• Some re-arrangement of structure and deck pillars to accept military loads.
  • Modifications for increased port maneuverability and/or dynamic positioning for in-stream unloading.
  • Additional mooring equipment.
  • Upgraded gas turbines for operating at very high ambient temperatures.
  • Underway Replenishment capability for refueling, receiving stores.

Bolt-On National Defense Features Required During Contingency Execution:

  • Extension to the stern ramp-elevator for austere port unloading.
  • Underway Replenishment operating equipment.
  • Strengthened lower cargo deck panels for heavy combat vehicles.
  • Possible C4I and self defense systems.

A new platform such as this could significantly increase the projection of combat power and reduce the current reliance on vulnerable PREPO assets. Action could be taken to provide the funds to incorporate the national defense features, or else there is a possibility that foreign governments may provide funding to build the vessels and the ships flagged accordingly, thereby placing them outside the reach of the US Government.

Whereas conventional containerships take 7 to 8 days to cross the North Atlantic, the FastShip will make the same crossing in 3.5 days. Preliminary plans for operations between Philadelphia and Zeebrugge, Belgium, estimate that the vessel will be able to leave Philadelphia fully loaded, cross the ocean, deliver cargo and load new cargo, and return to Philadelphia in just 8 days. One design of the had an average service speed of 37.6 to 42 knots, an overall length of 774 feet, and a draft of 34'3." It will carry 1,400 TEUs and have an annual capacity of 100,000 TEUs per ship deployed. Specialized container-handling systems would allow accelerated container loading and unloading, reducing terminal dwell times. The new vessel technology would be attractive for transatlantic shipments of high value and time-sensitive cargo, which have traditionally used air as the preferred mode. Benefits other than speed include improved air quality, as the ship's gas turbines would produce less noxious fumes than diesel engines.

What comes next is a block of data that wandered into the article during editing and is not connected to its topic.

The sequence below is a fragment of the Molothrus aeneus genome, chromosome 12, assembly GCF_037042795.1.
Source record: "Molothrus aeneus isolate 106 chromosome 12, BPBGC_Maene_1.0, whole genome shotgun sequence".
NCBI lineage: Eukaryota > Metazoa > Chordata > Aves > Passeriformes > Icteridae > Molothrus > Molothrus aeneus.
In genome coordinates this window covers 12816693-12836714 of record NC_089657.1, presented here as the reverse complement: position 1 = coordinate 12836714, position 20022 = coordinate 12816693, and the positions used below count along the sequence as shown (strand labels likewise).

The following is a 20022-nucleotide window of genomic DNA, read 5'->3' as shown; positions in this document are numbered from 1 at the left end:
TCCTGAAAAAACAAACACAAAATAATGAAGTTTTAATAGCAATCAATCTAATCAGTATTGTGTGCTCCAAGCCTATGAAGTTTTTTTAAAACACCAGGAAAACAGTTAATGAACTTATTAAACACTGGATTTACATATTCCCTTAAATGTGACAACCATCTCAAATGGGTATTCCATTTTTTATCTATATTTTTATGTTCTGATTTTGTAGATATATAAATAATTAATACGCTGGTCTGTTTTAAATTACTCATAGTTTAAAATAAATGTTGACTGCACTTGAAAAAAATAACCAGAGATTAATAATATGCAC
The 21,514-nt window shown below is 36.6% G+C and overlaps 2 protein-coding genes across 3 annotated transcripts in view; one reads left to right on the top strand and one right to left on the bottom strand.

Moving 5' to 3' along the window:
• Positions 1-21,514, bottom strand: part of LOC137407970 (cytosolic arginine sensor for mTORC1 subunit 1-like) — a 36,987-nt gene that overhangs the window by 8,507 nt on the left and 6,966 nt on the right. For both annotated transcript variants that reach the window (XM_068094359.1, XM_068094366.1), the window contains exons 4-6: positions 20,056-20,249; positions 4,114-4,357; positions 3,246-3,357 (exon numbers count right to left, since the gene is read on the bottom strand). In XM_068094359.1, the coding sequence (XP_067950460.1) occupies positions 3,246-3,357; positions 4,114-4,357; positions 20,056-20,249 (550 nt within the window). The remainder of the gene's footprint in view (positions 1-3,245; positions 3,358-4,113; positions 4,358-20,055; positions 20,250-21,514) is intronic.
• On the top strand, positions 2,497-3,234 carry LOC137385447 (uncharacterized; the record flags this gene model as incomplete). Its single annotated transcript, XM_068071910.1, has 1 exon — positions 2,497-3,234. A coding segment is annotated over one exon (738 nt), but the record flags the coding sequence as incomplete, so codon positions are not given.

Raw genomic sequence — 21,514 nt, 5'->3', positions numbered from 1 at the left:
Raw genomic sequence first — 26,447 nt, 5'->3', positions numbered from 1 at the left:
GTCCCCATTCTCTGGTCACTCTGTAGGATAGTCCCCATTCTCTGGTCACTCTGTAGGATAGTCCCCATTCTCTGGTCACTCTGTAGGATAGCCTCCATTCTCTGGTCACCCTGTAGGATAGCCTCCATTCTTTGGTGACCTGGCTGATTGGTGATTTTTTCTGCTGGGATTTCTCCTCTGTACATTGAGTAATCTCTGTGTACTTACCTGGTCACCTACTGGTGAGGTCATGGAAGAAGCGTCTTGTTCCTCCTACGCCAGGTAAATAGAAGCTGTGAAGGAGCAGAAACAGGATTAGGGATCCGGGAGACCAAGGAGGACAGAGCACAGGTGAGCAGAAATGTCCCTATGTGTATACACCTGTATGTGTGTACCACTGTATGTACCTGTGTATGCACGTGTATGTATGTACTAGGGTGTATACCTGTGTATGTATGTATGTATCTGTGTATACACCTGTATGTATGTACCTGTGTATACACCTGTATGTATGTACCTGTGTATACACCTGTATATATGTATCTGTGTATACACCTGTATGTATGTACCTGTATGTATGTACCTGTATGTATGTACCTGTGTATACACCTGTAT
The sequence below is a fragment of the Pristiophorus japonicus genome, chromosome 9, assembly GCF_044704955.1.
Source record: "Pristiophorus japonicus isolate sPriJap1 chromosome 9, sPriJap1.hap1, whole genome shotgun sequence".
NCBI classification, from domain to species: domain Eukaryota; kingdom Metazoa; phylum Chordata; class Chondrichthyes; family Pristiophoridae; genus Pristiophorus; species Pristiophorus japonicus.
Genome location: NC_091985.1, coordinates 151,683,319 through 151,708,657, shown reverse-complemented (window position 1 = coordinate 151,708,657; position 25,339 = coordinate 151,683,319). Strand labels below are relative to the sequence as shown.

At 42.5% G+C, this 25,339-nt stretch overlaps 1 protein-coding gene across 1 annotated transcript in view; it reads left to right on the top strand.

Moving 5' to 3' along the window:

The FastShip vessels are semi-planing monohulls powered by five marine gas turbines supplied by Rolls-Royce. Each turbine will drive a Rolls-Royce/Kamewa water jet, delivering a total of 250 megawatts or 335,000 horsepower-roughly equivalent to the takeoff power of two Boeing 747s. In comparison, a FastShip vessel will carrying about 60 times the maximum payload of two 747s over the same distance. This propulsion power will enable the 860-foot vessels, carrying a 10,000-ton payload, to make the passage between Philadelphia and Cherbourg in less than four days at speeds of up to 38 knots (44 mph). Another advantage of the hull design is the inherent stability we achieve with our wide beam, which permits stowage optimized for inland logistics requirements rather than to meet vessel stability requirements at sea.